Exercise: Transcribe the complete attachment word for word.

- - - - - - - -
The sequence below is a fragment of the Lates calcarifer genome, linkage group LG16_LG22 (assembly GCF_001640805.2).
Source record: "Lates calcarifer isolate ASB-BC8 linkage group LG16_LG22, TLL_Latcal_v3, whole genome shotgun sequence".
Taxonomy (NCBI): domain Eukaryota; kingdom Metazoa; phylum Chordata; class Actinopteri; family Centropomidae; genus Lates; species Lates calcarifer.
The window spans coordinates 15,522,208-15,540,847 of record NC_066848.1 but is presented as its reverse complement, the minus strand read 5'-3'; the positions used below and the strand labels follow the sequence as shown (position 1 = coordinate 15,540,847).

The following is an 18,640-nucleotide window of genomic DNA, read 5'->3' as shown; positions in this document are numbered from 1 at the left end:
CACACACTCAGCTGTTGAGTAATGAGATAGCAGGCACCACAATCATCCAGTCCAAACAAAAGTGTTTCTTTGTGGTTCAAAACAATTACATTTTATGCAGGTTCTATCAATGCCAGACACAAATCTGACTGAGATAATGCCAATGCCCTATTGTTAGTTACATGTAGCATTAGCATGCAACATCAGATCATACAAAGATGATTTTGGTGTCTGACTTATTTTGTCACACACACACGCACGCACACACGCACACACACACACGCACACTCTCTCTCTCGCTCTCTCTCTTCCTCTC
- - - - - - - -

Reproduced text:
The sequence below is a fragment of the Lates calcarifer genome, linkage group LG16_LG22 (assembly GCF_001640805.2).
Source record: "Lates calcarifer isolate ASB-BC8 linkage group LG16_LG22, TLL_Latcal_v3, whole genome shotgun sequence".
Taxonomy (NCBI): domain Eukaryota; kingdom Metazoa; phylum Chordata; class Actinopteri; family Centropomidae; genus Lates; species Lates calcarifer.
The window spans coordinates 15,522,208-15,540,847 of record NC_066848.1 but is presented as its reverse complement, the minus strand read 5'-3'; the positions used below and the strand labels follow the sequence as shown (position 1 = coordinate 15,540,847).

The following is an 18,640-nucleotide window of genomic DNA, read 5'->3' as shown; positions in this document are numbered from 1 at the left end:
CACACACTCAGCTGTTGAGTAATGAGATAGCAGGCACCACAATCATCCAGTCCAAACAAAAGTGTTTCTTTGTGGTTCAAAACAATTACATTTTATGCAGGTTCTATCAATGCCAGACACAAATCTGACTGAGATAATGCCAATGCCCTATTGTTAGTTACATGTAGCATTAGCATGCAACATCAGATCATACAAAGATGATTTTGGTGTCTGACTTATTTTGTCACACACACACGCACGCACACACGCACACACACACACGCACACTCTCTCTCTCGCTCTCTCTCTTCCTCTC